Daily VideoMarch 10, 2015
UN calls for worldwide gender equality by 2030
The UN urged world leaders this week to ensure gender equality by 2030.
Women’s participation in education, government and the labor force is up, but representation and treatment remain unequal, and violence against women remains at high levels, according to a new report.
Gender equality must exist before other issues can be addressed, according to Lakshmi Puri, the deputy executive director of UN Women. “We won’t get anywhere on poverty eradication, anywhere on economic growth, anywhere on social development or environmental sustainability, without empowering half of humanity,” she said.
The report shows a significant increase in the number of girls enrolled in primary and secondary schools, but in many areas women still face barriers to education and 62 million girls around the world do not attend school.
Women’s representation in government has almost doubled; 36 countries now have over 30 percent female representatives, and 19 have female heads of state. But women only comprise about 20 percent of lawmakers worldwide, Puri said.
The number of women in the labor force has increased, though a wage gap persists; in most countries, women make 60-75 percent of what men are paid. In the U.S., that number is lower for women of color, with black women making 64 cents, and Latina women making 56 cents, to a man’s dollar. At the current rate of wage increase, it will be another 75 years before women receive compensation equal to men, according to the report.
35 percent of women have survived physical violence, most commonly from an intimate partner. Discriminatory attitudes against women, as well as “widespread” beliefs that women are to blame for violence against them, contribute to the persistence of violence, the report said. The risk of violence against women is higher in conflict-ridden areas, according to the World Health Organization.
There are more laws against abuse than ever before: 125 countries have outlawed domestic violence, an increase from 89 countries in 2006. However, the majority of women who experience violence do not report it, according to the findings.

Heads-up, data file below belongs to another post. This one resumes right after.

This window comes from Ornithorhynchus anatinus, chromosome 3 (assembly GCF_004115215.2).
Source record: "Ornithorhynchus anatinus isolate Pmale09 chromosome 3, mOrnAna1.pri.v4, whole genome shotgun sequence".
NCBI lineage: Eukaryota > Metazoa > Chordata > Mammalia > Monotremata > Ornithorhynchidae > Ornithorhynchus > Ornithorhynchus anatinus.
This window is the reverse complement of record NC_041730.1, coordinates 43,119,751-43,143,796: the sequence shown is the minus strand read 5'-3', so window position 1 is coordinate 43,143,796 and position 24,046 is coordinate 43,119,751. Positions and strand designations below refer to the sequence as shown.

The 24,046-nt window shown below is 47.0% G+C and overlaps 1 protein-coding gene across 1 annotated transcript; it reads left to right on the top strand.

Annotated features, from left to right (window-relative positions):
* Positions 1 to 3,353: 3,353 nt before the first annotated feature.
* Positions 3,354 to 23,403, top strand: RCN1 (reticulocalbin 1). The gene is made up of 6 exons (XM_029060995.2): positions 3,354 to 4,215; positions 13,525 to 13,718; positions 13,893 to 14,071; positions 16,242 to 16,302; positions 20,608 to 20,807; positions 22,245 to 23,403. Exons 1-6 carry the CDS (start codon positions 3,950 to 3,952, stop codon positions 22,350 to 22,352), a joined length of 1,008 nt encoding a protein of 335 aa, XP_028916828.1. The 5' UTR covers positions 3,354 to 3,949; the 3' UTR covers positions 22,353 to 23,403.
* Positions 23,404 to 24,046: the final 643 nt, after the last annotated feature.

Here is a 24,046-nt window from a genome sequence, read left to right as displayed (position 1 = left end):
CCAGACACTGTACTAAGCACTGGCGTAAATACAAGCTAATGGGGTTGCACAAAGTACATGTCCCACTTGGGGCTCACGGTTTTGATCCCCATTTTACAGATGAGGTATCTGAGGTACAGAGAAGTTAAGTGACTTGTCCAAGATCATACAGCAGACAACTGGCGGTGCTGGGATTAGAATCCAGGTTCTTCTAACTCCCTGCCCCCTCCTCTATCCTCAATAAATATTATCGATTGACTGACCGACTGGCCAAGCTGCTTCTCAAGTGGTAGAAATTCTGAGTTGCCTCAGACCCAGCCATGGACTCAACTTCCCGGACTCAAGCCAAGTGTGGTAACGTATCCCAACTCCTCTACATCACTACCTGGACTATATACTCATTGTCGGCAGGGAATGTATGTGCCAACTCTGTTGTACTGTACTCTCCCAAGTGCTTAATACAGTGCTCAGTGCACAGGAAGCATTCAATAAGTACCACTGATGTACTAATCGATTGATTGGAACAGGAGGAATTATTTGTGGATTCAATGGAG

Warm up questions
- How do attitudes towards gender equality differ between generations and different cultures?
- What are the consequences of different attitudes towards males and females?
Critical thinking questions
- How does unequal treatment of women affect not just women, but society in general?
- What attitudes and beliefs contribute to the unequal treatment of women? Are those attitudes specific to any one part of the world or common between a few different areas?
- Puri stated that the world will not make progress on economic and social growth, nor environmental sustainability, without making progress on gender equality first. Do you agree? Why or why not?
- What can nations do to work toward gender equality in the areas listed above?
Tooltip of related stories
Tooltip of more video block
Submit Your Student Voice
Use this NewsHour lesson to learn how “invention education” is helping students to solve real-world problems. Continue reading
Wednesday marks the 18th anniversary of the attacks on September 11th. Discuss with your students how the U.S. and the world have changed. Continue reading
In this PBS NewsHour lesson, find out why José Andrés, now a Nobel Prize nominee, decided to create an organization focused on providing homemade meals to people in disaster zones. Continue reading
Use this lesson plan to learn more about the ICE immigration raids in Mississippi and how schools have been affected. Continue reading
Use this NewsHour lesson plan to learn about the Trump administration’s changes to immigration policy and how it relates to the Statue of Liberty’s famous inscription. Continue reading